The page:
ORLANDO, Fla. — As the Thunder seeks to improve its roster this summer, two things have Oklahoma City stuck in a holding pattern.
LeBron James and Carmelo Anthony.
The two biggest fish on the market have effectively paralyzed the Thunder and every team like it. Free agency, in case you haven’t noticed, has slowed to a crawl, and it’s a direct result of the league waiting to see where those two stars land.
In Oklahoma City, that waiting game has in essence postponed the Thunder’s pursuit of Pau Gasol. He too is waiting to see what happens, thus it’s nothing the Thunder can do to expedite a decision. There is a widespread belief that Gasol would re-sign with the Los Angeles Lakers should Anthony join him and Kobe Bryant. Meanwhile, if LeBron leaves Miami his departure would free up more money for the Heat and others to throw at Gasol.
Two players have far-reaching tentacles.
The Thunder, for the time being, simply is handcuffed, unable to do anything else in free agency until the team is certain that Gasol can’t be had. And as the days go by, that predicament has put Oklahoma City’s search for a starting shooting guard in a precarious place.
Thabo Sefolosha will soon be an official member of the Atlanta Hawks. Other teams have snatched up potential replacements one by one over the past two weeks.
Arron Afflalo was traded to Denver. Ben Gordon went to Orlando. Jodie Meeks joined Detroit. C.J. Miles landed in Indiana. Avery Bradley stayed in Boston.
With the type of coin some of those names fetched — $19 million over three years for Meeks, $18 million over four years for Miles — Thunder general manager Sam Presti looks pretty smart for sitting on the sidelines.
But the remaining realistic options are fading fast. They include names like Mike Miller, Vince Carter, Alan Anderson, Antony Morrow and Francisco Garcia.
More and more, though, a somewhat radical idea is becoming a strong possibility — starting second-year guard Andre Roberson.
The Thunder is not just turning down free agents because of costs. Oklahoma City also is content with passing up players because it is comfortable with what it has.
Roberson is made in the same mold as Sefolosha, long, athletic, gritty and defensive-minded. Since the Thunder acquired Sefolosha midway through the 2008-09 season, the team has preferred to keep a lockdown-defender type at the starting shooting guard spot. It alleviates pressure from Russell Westbrook and Kevin Durant defensively and allows the two stars to focus on offense.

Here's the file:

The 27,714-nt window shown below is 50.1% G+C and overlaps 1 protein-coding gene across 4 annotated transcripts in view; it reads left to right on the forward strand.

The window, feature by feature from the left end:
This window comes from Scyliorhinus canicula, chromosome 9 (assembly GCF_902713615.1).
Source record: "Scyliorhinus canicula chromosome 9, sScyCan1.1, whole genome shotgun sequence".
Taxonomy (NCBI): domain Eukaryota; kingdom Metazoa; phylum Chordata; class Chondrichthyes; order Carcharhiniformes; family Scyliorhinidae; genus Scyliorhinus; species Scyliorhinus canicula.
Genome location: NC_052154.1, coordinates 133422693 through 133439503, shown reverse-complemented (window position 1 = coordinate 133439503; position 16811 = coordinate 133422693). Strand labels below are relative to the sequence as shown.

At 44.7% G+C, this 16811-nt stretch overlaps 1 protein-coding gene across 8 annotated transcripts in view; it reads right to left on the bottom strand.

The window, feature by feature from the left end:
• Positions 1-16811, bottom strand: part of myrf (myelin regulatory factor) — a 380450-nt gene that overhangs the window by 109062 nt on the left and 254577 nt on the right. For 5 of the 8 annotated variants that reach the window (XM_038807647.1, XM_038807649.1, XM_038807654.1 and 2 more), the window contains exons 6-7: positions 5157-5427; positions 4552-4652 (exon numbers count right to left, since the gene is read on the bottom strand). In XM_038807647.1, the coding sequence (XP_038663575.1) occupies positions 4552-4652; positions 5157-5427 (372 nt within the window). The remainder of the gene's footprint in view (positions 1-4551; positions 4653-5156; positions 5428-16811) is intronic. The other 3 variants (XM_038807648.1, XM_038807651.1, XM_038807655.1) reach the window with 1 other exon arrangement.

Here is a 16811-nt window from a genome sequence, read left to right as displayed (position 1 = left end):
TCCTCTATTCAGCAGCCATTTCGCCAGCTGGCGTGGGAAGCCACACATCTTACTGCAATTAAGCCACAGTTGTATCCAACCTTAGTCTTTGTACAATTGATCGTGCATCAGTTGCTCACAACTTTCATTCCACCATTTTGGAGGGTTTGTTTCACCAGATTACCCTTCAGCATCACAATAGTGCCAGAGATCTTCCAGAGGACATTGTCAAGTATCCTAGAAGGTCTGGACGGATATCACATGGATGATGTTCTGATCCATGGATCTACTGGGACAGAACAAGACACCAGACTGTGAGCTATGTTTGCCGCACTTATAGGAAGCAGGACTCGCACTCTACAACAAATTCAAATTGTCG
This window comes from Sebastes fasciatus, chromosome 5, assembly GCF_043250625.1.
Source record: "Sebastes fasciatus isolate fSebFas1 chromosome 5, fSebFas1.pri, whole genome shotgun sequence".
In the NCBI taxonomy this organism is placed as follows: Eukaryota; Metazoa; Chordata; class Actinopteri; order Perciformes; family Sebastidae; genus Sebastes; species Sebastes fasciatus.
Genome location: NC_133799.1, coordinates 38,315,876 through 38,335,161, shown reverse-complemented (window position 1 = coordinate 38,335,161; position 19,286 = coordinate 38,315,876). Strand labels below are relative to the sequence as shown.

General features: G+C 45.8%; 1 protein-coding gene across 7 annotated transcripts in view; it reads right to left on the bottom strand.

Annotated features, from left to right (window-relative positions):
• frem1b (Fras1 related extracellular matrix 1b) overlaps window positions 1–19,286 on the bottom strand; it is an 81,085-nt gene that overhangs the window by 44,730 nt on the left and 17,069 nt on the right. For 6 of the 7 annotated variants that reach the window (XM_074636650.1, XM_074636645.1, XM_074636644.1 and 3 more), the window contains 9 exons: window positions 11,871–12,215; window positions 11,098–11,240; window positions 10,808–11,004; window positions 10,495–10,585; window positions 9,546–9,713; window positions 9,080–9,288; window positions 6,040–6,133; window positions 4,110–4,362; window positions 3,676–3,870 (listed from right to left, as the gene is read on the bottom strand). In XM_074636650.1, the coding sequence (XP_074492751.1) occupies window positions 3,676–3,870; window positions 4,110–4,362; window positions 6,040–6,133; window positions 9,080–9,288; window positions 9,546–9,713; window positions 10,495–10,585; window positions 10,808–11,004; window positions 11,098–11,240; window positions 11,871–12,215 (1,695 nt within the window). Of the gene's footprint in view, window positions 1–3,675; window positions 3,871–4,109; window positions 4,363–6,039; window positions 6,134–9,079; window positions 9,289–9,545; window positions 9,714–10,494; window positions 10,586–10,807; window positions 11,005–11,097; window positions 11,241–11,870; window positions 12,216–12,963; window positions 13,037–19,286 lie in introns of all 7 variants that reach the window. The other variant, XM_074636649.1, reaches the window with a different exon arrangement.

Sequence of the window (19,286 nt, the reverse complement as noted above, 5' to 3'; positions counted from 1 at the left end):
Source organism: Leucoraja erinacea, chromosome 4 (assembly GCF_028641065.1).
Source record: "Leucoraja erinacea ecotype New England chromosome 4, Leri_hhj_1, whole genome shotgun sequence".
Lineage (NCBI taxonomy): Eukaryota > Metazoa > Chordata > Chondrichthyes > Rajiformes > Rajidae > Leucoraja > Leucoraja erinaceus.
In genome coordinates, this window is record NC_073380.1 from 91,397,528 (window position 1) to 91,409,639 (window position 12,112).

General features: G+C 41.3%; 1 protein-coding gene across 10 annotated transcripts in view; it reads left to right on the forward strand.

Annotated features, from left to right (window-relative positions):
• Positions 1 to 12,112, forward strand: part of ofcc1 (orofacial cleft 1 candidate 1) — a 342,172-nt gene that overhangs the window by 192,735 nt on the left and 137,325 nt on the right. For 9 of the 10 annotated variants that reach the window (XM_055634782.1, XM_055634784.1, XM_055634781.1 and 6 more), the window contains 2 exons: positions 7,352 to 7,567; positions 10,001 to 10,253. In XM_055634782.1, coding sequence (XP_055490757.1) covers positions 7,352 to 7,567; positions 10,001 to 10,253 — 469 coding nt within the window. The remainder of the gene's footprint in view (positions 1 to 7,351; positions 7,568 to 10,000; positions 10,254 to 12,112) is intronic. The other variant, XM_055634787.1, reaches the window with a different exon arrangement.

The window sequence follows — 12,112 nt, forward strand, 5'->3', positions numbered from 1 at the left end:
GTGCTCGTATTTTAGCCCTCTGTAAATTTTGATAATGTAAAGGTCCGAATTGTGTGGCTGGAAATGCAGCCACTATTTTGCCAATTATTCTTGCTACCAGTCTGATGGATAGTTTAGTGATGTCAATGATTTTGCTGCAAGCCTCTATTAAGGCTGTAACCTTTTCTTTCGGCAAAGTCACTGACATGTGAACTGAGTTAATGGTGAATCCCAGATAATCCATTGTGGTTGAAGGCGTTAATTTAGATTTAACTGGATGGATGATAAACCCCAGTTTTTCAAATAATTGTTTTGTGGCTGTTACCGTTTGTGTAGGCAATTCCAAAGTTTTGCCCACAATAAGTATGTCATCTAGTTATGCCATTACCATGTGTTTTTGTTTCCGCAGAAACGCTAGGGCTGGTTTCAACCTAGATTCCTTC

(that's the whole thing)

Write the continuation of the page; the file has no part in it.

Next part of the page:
It’s a formula that has worked well for the Thunder, helping OKC reach the conference finals three of the past four seasons. The team also has long looked at the decision as a simple strategy that helps maximize the talent on the roster by balancing the first and second units with offense and defense. For example, with Sefolosha starting the Thunder always could call on James Harden/Kevin Martin/Reggie Jackson/Jeremy Lamb off the bench.
Plugging in Roberson next season would preserve that approach, with Jackson and Lamb available to punish second-team defenses.
Giving the Thunder confidence in Roberson is its 12-4 record in his 16 games as a starter last season. But that’s only the beginning. Oklahoma City allowed a staggering 80.3 points per 100 possessions with Roberson and rookie center Steven Adams in the starting lineup. They outscored opponents by 28.5 points per 100 possessions.
Of course, Roberson has one huge drawback.
His lack of offense.
Through two games at the Orlando Pro Summer League, Roberson has scored 17 points on 7-for-18 shooting. He’s 1-for-4 from 3-point range.
After seeing how Sefolosha struggled to score, the last thing most Thunder fans want to see is another offensively-challenged player in the starting lineup. For as much pressure as that person takes from Durant and Westbrook on defense he adds as much if not more on offense.
Roberson’s challenge would be to figure out how to play to his strengths (defense and rebounding) while limiting his weaknesses (shooting).
The Thunder sees Roberson as a Tony Allen type of scorer. Allen has averaged between 8.9 points and 9.8 points in each of the past four seasons and hasn’t shot less than 44.5 percent over that span. He became an X-factor against the Thunder in the first round of the playoffs this year, remember, simply by scoring in transition, cutting for layups and generating hustle points.
All those are things Roberson is good at, things he’s showing down here in Orlando.
“Andre has very good tools,” said Thunder assistant and summer league coach Darko Rajakovic, who as coach of the Tulsa 66ers watched Roberson average 16 points on 51.6 percent shooting in 17 D-League games last season. “First of all, he’s a very good defensive player. That gives him the opportunity to put his hands on the ball to get steals and be a good finisher in transition. Also in transition, he’s finding other people…And offensively, he’s very good out of cuts, attacking the rim. He can attack the rim putting the ball on the floor with one and two dribbles.”
Roberson continues to prove this week that he’s a hard worker and an eager learner.
But is he really ready for this?
As the summer snakes on, he might have to be.
“Experience is a big key in this league,” he said. “And I’m willing to put in the time and get better.”